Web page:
delage: ‘w/in the huron community, there were no commercial transactions.. goods acquired were spontaneously shared.. this generalize practice of giving insured equality and accounted for the disdain w which the accumulation of goods was viewed.. it governed the rules of courtesy at all times as well as the huron penchant for games of chance, contributions to feasts, rituals, and carnivals, and the obligation to satisfy any desire expressed by a member o the community.. as a result.. not sellers/buyers.. commanders/commanded.. rich/poor.. among the hurons.. their hospitality towards all sorts of strangers is remarkable.. 146

dream economy – combination of absolute unpredictability and ephemerality.. p 147

a child’s upbringing follows same implicit pattern.. mother side provide food.. father side bodily adornment.. the beauty/magic crucial to .. exchange.. p 165

on sabarl, according to battaglia, people make an explicit distinction between two aspects of the self: on the one hand an internal dynamic energy or life force hidden w/in the body (here too associated w food), on the other a ‘soul’ w an external ‘image’.. the word used bears the literal meaning of ‘shadow’ or ‘reflections’.. p167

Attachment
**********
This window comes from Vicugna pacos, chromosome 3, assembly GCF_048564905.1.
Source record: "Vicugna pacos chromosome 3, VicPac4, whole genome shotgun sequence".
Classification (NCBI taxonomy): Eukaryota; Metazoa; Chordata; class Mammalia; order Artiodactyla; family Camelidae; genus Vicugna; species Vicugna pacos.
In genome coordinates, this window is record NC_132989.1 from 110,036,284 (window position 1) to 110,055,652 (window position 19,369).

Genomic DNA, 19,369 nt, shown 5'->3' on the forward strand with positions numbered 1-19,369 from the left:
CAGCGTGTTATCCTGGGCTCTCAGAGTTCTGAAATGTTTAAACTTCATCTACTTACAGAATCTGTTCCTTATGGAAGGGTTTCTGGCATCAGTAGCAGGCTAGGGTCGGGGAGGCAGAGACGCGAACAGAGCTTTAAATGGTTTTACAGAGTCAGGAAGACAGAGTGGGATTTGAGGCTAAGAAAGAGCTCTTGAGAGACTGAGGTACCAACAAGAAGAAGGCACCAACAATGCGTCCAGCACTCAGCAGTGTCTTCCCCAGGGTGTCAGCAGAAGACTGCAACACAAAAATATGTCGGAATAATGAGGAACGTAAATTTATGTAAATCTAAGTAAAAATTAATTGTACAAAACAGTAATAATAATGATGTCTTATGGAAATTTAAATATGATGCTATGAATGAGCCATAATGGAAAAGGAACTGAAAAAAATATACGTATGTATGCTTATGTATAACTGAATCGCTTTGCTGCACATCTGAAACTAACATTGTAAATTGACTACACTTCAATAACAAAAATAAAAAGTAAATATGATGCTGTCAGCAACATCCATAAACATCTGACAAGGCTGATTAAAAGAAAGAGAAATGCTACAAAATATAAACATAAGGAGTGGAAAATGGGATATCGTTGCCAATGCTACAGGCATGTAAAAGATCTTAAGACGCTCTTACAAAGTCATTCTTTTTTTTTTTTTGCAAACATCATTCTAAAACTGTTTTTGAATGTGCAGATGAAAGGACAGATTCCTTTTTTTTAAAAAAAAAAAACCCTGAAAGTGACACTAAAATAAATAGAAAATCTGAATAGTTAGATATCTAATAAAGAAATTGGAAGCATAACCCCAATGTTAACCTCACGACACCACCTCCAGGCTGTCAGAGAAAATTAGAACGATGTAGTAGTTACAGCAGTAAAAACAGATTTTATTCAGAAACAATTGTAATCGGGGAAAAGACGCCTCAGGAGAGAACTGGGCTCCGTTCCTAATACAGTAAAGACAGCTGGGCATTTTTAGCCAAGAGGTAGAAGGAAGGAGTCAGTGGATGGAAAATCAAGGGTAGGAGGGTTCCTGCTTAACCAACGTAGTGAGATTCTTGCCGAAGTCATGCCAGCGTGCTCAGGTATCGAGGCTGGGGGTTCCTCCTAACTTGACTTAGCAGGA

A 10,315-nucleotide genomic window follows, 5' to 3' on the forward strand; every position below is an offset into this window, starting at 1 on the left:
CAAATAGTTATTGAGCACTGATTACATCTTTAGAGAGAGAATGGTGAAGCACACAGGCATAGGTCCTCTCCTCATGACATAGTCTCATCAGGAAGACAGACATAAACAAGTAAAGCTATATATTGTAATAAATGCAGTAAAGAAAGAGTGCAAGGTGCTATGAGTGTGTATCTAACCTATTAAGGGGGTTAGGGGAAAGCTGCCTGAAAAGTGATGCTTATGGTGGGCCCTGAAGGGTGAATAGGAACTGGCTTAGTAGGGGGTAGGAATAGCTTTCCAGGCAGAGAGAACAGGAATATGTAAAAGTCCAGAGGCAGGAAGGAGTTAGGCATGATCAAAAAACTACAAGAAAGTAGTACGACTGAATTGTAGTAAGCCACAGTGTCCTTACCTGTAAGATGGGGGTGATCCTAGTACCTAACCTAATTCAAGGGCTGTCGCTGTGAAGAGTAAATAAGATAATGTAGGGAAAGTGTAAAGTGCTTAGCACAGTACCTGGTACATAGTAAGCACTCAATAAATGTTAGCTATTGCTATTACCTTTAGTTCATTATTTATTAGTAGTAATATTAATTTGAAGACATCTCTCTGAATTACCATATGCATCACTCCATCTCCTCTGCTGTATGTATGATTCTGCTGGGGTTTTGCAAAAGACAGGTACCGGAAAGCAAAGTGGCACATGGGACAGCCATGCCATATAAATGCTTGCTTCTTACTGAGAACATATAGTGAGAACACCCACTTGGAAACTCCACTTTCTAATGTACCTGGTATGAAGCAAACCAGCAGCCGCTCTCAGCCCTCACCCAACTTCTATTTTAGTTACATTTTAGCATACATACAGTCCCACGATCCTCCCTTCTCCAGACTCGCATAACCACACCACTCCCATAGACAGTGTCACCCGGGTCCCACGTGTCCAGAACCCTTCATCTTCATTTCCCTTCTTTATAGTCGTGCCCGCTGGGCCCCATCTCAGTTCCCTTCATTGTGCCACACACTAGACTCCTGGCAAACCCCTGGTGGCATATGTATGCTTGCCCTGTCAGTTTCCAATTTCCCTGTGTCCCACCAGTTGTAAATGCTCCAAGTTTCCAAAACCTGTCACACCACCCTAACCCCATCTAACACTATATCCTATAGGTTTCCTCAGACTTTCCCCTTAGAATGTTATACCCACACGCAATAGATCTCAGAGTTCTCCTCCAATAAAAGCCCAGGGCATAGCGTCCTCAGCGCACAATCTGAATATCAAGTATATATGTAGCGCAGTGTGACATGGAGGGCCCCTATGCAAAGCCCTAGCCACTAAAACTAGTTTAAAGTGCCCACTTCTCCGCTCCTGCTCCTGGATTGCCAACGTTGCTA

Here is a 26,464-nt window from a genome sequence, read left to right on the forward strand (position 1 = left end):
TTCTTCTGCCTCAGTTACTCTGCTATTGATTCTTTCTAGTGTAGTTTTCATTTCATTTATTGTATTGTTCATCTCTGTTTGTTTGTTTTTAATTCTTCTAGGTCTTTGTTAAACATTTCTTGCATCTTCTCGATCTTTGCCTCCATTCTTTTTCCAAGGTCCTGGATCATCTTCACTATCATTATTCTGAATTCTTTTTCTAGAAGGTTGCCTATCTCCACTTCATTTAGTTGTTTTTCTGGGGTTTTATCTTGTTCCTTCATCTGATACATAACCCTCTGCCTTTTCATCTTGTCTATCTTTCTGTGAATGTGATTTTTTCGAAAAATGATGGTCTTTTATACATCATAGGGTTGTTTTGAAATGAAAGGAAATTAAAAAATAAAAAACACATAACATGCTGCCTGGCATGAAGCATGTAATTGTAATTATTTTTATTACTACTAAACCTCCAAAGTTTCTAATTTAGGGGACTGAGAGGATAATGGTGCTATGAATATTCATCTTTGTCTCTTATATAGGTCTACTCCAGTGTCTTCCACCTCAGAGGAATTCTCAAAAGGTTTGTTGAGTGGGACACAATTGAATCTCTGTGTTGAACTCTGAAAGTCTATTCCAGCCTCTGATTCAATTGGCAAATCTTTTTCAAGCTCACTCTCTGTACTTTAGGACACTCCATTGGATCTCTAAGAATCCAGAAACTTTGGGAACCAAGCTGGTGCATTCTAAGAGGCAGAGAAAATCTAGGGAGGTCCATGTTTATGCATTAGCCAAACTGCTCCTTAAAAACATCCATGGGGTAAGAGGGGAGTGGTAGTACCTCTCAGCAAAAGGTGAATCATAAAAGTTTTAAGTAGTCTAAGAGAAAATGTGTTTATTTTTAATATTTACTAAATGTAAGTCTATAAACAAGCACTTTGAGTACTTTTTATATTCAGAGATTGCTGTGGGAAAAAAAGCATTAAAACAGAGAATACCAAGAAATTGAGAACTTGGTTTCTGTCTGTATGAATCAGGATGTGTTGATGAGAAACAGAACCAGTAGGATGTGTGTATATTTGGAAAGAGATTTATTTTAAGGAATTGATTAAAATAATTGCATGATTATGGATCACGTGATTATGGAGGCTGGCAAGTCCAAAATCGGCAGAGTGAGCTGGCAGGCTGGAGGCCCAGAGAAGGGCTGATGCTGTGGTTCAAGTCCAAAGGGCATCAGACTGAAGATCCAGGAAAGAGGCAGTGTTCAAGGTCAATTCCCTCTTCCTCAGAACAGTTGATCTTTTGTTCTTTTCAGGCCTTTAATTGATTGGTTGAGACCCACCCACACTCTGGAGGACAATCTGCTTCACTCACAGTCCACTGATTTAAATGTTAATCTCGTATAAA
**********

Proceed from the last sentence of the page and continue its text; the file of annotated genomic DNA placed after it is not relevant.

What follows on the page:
kula .. like so many shell valuables.. seem to be such perfect embodiments of value because they combine exterior brilliance w the constant reminder of a  dark, mysterious, womblike interior.. one seemed obsessed w essences.. the other w surfaces.. p 168

kwakiutl .. was one of radical heterogeneity.. (vs polynesian societies everyone from gods so homogenization) .. was fragmented into social groups.. leaders were incarnations of totemic creatures.. that had no real connection w each other.. what the system lacked was any uniform medium for comparison.. p 169

w/in this usage there seems to be a recognition that political power is built largely on reputation; that it is only the fact that others believe on has it that allows it to exist.. as such it required constant maintenance: maori nobles (and just about all free men considered themselves noblemen) were notoriously touchy. to leave even an implied sleight or insult unavenged would lead to the weakening of one’s mana,  unless set straight by some sort of utu, some act of recompense, reciprocity or revenge.. p 171

all this does recall the terms i was developing in ch 4: the passive aristocrat, oriented toward the past, whose role is just to be; the active warrior oriented toward the future. but the particularly metaphysical quality of maori philosophy also means that it is difficult to make a clear distinction between, say, visible forms of power id’d w the display of property and hidden powers of action.. p 173

in all these cases we are dealing w some version of ‘the law of the strongest’.. since id’ing ie: a canoe w one’s backbone.. didn’t give anyone a right to it.. such an action was a test of power: one still had to persuade others to agree (even if from fear) or defend one’s claim by force.. but successful persuasion, intimidation, or the application of force was, it seems clear, itself the proof of one’s mana.. p 174